During the past few months, I’ve read EVERY “30 Things By 30″ kinds of articles on Buzzfeed, HuffingtonPost, blogs…you name it, I’ve read it. And funnily enough, I have been able to relate to almost every article.

23rd birthday. Feels like eons ago!

23rd birthday. Feels like eons ago!

Just what is it about not only adding another year to your existence, but transitioning to a new decade?

26th birthday...always classy!

26th birthday…always classy!

Well, for one, I think that it’s easier to quantify your life experiences, ups and downs, and major milestones in larger chunks as opposed to individual years. For example, if you asked me: Tamar, what was going on in your life around age 22? My response would be: Like I know…

Vacation in Hawaii. I *think* this was around age 22... Who. Knows. Ha!

Vacation in Hawaii. I *think* this was around age 22… Who. Knows. Ha!

But when I think back on the past decade of my life, I see a cumulative existence. I see a girl who became a woman (who still feels like a kid at times). I see a young woman who overcame many years of weird and bizarre illnesses, who now has a better appreciation for good health and a greater understanding for those who suffer from chronic sickness/pain. I see a young woman who fought hard to successfully earn her college degree while working full time. I see a young woman who learned how to speak up for herself while still being diplomatic and graceful (even when I wanted to punch someone’s throat).

I see a young woman who learned (and is still learning) how to forgive those who wronged her, and learned how to ask for forgiveness when she was wrong. And I see a young woman who began to accept herself–her WHOLE self–for who she was and who she is. I still have a ways to go with that one (among many other things), but don’t we all?

My first tattoo, age 20. (I've added 4 more since then.)

My first tattoo, age 20…or maybe 21… (I’ve added 4 more since then.)

I am not perfect, nor do I think I will ever reach perfection in this lifetime. However, I am wiser, stronger, and more capable because of the past decade. And, thankfully, though I had many rough patches in my 20’s, I am all the more resilient–I still believe in miracles and magic, which is an absolute requirement if you’re a writer. I am always learning something new, continually fascinated by the discoveries I make.

My very first book signing, age 27.

My very first book signing, age 27.

I am blessed.

Wandering around El Dorado Forest, age 29. (Photo cred: Robin M.)

Wandering around El Dorado Forest, age 29. (Photo cred: Robin M.)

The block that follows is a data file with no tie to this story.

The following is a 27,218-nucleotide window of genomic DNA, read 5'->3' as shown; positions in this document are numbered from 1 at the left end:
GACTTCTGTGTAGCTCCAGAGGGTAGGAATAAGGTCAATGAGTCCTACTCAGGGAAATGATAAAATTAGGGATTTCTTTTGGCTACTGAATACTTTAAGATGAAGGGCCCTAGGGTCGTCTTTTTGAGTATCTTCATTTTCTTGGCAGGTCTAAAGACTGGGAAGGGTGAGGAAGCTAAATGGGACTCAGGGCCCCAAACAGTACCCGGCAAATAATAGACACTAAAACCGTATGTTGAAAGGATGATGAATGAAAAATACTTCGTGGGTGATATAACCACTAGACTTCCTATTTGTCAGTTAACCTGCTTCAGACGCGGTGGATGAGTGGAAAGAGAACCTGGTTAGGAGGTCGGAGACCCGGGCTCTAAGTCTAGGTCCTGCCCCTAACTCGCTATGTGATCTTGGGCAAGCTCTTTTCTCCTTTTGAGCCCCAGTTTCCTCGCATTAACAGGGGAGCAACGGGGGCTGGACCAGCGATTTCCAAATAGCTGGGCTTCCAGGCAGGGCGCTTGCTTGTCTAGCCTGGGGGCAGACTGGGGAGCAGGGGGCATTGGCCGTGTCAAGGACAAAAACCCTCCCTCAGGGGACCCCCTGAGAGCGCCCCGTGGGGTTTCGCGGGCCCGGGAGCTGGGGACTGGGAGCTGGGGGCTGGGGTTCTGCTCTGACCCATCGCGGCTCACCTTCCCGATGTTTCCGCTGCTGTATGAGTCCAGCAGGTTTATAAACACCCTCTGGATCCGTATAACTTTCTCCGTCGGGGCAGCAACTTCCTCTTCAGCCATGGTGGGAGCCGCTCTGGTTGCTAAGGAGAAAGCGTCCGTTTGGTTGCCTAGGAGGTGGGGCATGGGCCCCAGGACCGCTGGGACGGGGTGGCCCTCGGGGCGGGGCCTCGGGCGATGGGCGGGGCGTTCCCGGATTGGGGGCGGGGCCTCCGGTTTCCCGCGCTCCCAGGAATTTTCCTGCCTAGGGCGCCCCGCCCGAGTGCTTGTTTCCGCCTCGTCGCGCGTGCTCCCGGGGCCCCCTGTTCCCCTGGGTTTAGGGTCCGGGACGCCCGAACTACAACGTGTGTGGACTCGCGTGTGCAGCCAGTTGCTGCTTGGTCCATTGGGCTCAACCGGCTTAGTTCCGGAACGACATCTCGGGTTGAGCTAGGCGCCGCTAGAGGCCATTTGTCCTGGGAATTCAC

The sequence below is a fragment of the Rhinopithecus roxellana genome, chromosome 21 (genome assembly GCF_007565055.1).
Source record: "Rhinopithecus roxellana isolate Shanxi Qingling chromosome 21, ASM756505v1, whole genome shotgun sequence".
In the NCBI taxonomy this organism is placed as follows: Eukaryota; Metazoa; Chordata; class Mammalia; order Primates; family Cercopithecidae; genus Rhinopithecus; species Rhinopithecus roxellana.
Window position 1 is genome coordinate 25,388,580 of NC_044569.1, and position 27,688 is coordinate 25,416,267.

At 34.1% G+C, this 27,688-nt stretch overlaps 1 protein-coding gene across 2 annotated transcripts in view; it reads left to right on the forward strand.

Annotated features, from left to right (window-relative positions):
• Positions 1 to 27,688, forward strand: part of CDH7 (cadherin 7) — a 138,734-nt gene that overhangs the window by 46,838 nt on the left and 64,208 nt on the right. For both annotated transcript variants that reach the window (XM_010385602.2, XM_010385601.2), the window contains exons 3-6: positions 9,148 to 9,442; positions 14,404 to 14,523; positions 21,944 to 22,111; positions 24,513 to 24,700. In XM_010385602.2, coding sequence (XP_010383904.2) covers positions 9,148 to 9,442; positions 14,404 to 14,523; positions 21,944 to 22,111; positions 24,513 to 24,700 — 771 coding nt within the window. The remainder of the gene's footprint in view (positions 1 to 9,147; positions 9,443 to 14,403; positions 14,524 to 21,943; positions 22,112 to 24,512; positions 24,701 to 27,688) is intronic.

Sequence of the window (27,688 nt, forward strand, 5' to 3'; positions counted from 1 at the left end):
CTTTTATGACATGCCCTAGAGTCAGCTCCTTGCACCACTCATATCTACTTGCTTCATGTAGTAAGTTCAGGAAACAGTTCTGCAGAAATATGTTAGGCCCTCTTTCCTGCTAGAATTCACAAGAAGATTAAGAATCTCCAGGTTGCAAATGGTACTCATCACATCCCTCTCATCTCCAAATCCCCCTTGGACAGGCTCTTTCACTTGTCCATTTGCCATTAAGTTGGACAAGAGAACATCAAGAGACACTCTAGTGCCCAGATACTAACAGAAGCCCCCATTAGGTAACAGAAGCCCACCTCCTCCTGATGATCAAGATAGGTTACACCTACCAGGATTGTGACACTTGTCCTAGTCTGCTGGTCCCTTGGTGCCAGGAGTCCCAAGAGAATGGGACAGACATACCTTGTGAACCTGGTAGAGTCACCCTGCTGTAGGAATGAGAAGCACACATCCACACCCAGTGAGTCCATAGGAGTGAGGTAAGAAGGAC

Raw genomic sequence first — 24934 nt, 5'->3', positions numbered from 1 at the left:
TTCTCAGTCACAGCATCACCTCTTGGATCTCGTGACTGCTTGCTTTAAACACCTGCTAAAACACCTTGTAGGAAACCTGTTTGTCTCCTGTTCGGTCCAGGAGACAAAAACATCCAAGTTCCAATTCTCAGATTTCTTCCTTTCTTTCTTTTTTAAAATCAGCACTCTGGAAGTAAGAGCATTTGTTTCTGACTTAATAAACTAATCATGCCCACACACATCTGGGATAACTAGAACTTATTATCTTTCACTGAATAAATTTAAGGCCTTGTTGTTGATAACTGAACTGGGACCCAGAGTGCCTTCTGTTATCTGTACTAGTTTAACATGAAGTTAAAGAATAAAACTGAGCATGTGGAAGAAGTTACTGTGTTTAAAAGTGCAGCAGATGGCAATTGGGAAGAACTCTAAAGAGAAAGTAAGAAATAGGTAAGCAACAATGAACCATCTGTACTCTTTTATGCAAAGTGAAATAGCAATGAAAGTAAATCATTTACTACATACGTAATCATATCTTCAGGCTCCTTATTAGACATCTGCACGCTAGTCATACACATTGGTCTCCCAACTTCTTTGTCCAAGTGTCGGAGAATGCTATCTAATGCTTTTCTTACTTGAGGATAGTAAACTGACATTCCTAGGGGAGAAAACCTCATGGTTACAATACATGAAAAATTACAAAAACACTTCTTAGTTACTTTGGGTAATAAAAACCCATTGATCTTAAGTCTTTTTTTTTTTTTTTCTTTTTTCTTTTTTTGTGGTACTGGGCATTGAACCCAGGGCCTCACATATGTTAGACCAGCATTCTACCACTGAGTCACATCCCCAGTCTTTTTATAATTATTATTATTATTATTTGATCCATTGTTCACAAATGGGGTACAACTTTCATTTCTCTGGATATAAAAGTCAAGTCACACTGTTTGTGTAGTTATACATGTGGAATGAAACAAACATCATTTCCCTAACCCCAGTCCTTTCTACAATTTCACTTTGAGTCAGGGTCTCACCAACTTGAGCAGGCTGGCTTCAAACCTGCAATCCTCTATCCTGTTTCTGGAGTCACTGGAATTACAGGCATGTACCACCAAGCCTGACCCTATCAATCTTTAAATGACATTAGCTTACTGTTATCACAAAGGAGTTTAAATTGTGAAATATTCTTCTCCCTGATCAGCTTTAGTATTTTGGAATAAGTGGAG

How many people can say that they wrote 2 books before hitting 30? How many can say that they were able to travel halfway around the world and live there for a while? I’m constantly awed when I reflect on the out-of-this-world opportunities that I have been given.

Age 27, right after a book signing at Barnes & Noble. Wow, what a moment!

Age 27, right after a book signing at Barnes & Noble. Wow, what a moment!

I don’t think I’m some super special snowflake or anything, but the past decade has definitely taught me about the power of yes and no–saying yes to the things that light up your world, and turning down other things (even great ones) that don’t. And because of that, especially the past few years, I have been living a very rich life.

My mom and me in NY, 2012 (age 28).

My mom and me in Times Square, NY, 2012 (age 28).

As I jump forward into a new year–a new decade–of life, I will keep saying yes to the things that stir excitement and ignite my passions within. Because the past 10…20…29 years of my life have taught me that when I do what I was made to do, I can actually help the world become a better place.

I don’t know all that is in store for me, but I am excited for what is to come–all the good, and even the not-so-good. Every new experience will teach me something, and in turn, I can teach others. I hope that my life will serve as an inspiration to others. Even if I can positively affect just one person’s life, I will be content. Also, I’m glad that I care less about the little things that I don’t need to waste my time worrying about–especially the opinions of others. There is so much freedom in just being me and being okay with that. 

Me with one of the most important people in my life: my nephew. (Age 28 here.)

Me with one of the most important people in my life: my nephew. (Age 28 here.)

Now…for the moment you’re really here and reading this: MY SPECIAL GIVEAWAY! I have 2 presents to give away today. The first is for everyone: My first book, Feast Island, is FREE today, in celebration of my birthday (Kindle version only). Yay! Click HERE to get it.

AND…if you are among the first 5 people to comment on this blog post, you get a FREE Kindle version of my latest release, The Wrong Fairy Tale! Woohoo!

Here’s your prompt: What is an important thing you’ve learned as you’ve grown older?

Share in the comments below!

WFT final cover onlyjpegThanks for being here and for reading this post. Without you, this would be a diary instead of a blog! xoxo

-Tamar